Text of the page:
In an alternate embodiment the transport box is utilized to allow bi-directional communication through the firewall between the IED 1322 and the Enterprise 1360. The Server 1352 sends an email message through the Internet 1350, the firewall 1330 to the transport box 1324, addressed to the IED 1322. The transport box 1324, which contains a mail server, such as Microsoft Exchange™, receives and temporarily stores the email message for pickup from the IED 1322. Alternatively, the Mail Server 1328 may be external from the transport box 1324. Upon pickup, the IED 1322 can extract, process, permanently store the message and take any necessary action the message may have included. This “store and forward” capability of the mail server 1328 allows the IED 1322 to only connect to the Mail Server 1328 or Transport Box 1324 while the corresponding message is held for retrieval. It can be appreciated that although the IED 1322 has the ability to connect to the network but for reasons such as security utilizes the transport box 1324 or mail server 1328 as a way to connect to the network and send messages either in one direction or bi-directional as described.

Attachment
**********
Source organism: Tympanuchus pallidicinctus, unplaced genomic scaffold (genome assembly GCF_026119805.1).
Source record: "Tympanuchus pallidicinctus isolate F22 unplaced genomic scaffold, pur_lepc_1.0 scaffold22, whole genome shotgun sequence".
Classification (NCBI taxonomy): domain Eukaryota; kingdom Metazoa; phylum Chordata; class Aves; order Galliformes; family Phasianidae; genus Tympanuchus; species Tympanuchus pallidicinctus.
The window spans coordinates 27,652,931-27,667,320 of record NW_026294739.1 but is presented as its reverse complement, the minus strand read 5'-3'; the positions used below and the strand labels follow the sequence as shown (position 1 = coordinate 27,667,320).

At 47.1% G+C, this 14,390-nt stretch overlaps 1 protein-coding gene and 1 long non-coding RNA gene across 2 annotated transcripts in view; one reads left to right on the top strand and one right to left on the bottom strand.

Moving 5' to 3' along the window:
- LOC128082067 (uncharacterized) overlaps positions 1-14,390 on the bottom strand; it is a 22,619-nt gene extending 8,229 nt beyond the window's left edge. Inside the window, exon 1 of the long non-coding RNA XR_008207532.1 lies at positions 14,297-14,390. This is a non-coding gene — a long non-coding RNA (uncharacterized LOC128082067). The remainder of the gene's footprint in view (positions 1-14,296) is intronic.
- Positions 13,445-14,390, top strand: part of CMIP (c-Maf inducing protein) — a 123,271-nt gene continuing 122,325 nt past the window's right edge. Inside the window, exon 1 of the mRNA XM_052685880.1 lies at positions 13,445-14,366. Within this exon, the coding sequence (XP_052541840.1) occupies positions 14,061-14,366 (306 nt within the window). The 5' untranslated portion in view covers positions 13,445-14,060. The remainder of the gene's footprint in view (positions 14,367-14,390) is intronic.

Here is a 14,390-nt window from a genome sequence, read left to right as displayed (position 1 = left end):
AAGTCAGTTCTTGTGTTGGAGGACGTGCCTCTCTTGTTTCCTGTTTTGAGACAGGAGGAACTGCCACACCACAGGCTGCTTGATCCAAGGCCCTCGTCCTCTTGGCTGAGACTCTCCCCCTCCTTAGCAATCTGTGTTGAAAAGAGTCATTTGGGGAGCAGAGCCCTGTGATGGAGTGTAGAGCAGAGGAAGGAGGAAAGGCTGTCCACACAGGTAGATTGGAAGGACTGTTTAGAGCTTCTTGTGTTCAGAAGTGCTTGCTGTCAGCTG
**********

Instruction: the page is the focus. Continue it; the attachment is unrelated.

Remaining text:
FIG. 14 illustrates an alternate embodiment where the Mail Server 1452 is located on the external network. Customer C 1405 comprises an internal network 1410 with an IED 1412 and an internal mail server 1416 connected to the network 1410. A firewall 1420 protects the internal network 1410 from users which may attempt to access the IED 1412 via the Internet 1450, or some other type of external network connection. An Enterprise 1460 has an enterprise mail server 1452 and a database 1454 which are utilized to send or receive data or commands to or from Customer C 1405. In one embodiment a message is sent to the IED 1412. In operation, the message from the Enterprise 1460 is received and stored in the internal mail server 1416, and the IED 1412 contacts the internal mail server 1416 periodically to check for messages. If a message is found on the internal mail server 1416 for the IED 1412 in question, the IED 1412 retrieves the message and acts or responds accordingly. In a second embodiment the message is received and stored in the external mail server 1452. This mail server 1452, which is located outside the firewall 1420, also stores the message for the IED 1412 until the IED 1412 retrieves the message and acts or responds accordingly. It can be appreciated that the IED connects to the internal mail server 1416 or the external mail server 1452, which ever is utilized by the Customer 1405, using protocols known in the art such as POP3 or Internet Message Access Protocol 4 (“IMAP”).